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49 Multiple choice questions

  1. The reasoning process expressed by an argument (pg. 5). Dr. Anacker's definition: "movement of reasoning from evidence to conclusion"; mental concept/event
  2. The component of a conditional statement immediately following the word "if" (pg. 22-23).
  3. The component of an explanation that explains the event or phenomenon indicated by the explanandum (pg. 20-21). Dr. Anacker's definition: "account of why the explanandum is true."
  4. A syllogism in which all three statements are categorical propositions (pg. 36).
  5. An inductive argument that is weak, has one or more false premises, fails to meet the total evidence requirement, or any combination of these (pg. 52-53).
  6. An inductive argument that proceeds from knowledge of some event in the relative past to a claim about some other event in the relative future (pg. 37).
  7. An argument that purports to prove something by giving one or more examples (pg. 20).
  8. An expression that purports to shed light on some event or phenomenon (pg. 20-21). Dr. Anacker's definition: "target statement is known to be True. What is not certain is why it is true. An explanation provides an account (Explanans) for the truth of target statements; richer piece of reasoning than arguments in a deep account."
  9. An arrangement of words and letters such that the uniform substitution of terms or statement in place of the letters results in an argument (pg. 59).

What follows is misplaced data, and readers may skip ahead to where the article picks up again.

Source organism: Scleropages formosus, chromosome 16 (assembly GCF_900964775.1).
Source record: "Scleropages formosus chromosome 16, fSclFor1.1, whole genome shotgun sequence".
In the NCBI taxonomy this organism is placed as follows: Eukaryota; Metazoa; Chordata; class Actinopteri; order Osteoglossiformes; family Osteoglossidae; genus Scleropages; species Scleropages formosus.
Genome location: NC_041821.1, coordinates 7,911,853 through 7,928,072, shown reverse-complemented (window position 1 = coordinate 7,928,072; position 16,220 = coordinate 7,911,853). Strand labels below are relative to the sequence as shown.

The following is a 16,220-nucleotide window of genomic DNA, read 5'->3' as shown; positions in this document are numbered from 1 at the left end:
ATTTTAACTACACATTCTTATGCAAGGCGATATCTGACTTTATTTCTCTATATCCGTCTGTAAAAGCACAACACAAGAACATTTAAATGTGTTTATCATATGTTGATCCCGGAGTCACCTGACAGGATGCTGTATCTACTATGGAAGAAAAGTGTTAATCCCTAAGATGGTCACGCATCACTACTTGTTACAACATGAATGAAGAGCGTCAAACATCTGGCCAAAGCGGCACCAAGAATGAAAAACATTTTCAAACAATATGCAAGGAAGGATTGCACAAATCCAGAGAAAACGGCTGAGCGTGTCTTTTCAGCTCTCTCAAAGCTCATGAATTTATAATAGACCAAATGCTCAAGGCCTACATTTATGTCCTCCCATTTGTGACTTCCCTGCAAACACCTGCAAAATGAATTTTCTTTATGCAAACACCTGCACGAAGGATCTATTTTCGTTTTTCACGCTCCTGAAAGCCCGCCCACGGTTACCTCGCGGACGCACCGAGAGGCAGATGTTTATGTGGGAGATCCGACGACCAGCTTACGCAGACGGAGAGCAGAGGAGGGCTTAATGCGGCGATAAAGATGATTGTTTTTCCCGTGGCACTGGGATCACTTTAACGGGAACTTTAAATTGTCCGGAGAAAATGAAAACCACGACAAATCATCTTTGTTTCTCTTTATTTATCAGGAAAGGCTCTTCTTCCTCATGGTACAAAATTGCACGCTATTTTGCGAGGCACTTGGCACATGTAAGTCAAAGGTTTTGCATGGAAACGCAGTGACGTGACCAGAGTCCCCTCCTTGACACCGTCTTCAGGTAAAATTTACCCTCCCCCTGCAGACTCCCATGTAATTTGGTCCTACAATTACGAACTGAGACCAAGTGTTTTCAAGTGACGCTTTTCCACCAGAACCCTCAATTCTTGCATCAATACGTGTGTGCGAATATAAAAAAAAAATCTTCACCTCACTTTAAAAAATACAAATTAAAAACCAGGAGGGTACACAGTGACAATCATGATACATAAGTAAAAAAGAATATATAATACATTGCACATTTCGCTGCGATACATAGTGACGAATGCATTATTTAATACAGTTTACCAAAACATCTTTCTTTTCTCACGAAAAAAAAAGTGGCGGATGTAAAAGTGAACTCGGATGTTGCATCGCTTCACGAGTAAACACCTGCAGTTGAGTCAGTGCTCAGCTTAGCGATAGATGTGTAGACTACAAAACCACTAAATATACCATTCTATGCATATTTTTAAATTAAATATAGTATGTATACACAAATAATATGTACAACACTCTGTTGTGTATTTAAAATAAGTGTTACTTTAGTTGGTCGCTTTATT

10. A deductive argument in which the conclusion depends on some purely arithmetic or geometric computation or measurement (pg. 35-36).
  11. A deductive argument in which it is possible for the conclusion to be false given that the premises are true (pg. 45-47).
  12. A statement that makes a claim about all the members of a class (pg. 39).
  13. The statement that the evidence is claimed to support or imply (pg.2).
  14. The statements that set forth the reasons or evidence (pg. 2).
  15. An inductive argument in which it is improbable that the conclusion be false given that the premises are true (pg. 48-53).
  16. An inductive argument that proceeds from knowledge of a cause to a claim about an effect, or from knowledge of an effect to a claim about a cause (pg. 8).
  17. The component of a conditional statement immediately following the word "then"; the component of a conditional statement that is not the antecedent (pg. 22-23).
  18. A proposition/statement that makes a claim about one or more (but not all) members of a class (pg. 39).
  19. The condition represented by the antecedent in a conditional statement (pg. 24).
  20. A method for proving invalidity; consists in constructing a substitution instance having true premises and false conclusion (pg. 61).
  21. A sentence that is either true or false--in other words, typically a declarative sentence or a sentence component that could stand as a declarative sentence (pg. 2).
  22. An "if...then" statement (pg. 22-24).
  23. An argument incorporating the claim that it is improbable that the conclusion is false given that the premises are true (pg. 33-34).